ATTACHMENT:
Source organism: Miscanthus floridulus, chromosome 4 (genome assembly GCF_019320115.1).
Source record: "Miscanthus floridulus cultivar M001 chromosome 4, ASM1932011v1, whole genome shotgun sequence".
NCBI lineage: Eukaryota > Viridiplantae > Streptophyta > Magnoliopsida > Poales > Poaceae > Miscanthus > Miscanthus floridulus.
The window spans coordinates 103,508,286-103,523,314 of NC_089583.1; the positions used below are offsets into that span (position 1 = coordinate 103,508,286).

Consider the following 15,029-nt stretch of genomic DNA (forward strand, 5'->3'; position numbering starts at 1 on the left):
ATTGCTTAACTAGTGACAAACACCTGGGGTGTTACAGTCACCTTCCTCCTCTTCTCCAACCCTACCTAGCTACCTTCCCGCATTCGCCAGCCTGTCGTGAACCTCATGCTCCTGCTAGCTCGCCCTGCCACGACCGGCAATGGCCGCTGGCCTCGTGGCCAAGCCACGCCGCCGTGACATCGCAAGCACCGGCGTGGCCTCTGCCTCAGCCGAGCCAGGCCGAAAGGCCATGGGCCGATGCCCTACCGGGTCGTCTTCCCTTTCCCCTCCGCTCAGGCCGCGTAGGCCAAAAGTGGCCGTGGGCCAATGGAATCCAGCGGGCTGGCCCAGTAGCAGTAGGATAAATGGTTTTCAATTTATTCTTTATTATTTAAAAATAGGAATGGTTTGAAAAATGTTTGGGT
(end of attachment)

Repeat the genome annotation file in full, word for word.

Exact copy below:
Source organism: Miscanthus floridulus, chromosome 4 (genome assembly GCF_019320115.1).
Source record: "Miscanthus floridulus cultivar M001 chromosome 4, ASM1932011v1, whole genome shotgun sequence".
NCBI lineage: Eukaryota > Viridiplantae > Streptophyta > Magnoliopsida > Poales > Poaceae > Miscanthus > Miscanthus floridulus.
The window spans coordinates 103,508,286-103,523,314 of NC_089583.1; the positions used below are offsets into that span (position 1 = coordinate 103,508,286).

Consider the following 15,029-nt stretch of genomic DNA (forward strand, 5'->3'; position numbering starts at 1 on the left):
ATTGCTTAACTAGTGACAAACACCTGGGGTGTTACAGTCACCTTCCTCCTCTTCTCCAACCCTACCTAGCTACCTTCCCGCATTCGCCAGCCTGTCGTGAACCTCATGCTCCTGCTAGCTCGCCCTGCCACGACCGGCAATGGCCGCTGGCCTCGTGGCCAAGCCACGCCGCCGTGACATCGCAAGCACCGGCGTGGCCTCTGCCTCAGCCGAGCCAGGCCGAAAGGCCATGGGCCGATGCCCTACCGGGTCGTCTTCCCTTTCCCCTCCGCTCAGGCCGCGTAGGCCAAAAGTGGCCGTGGGCCAATGGAATCCAGCGGGCTGGCCCAGTAGCAGTAGGATAAATGGTTTTCAATTTATTCTTTATTATTTAAAAATAGGAATGGTTTGAAAAATGTTTGGGT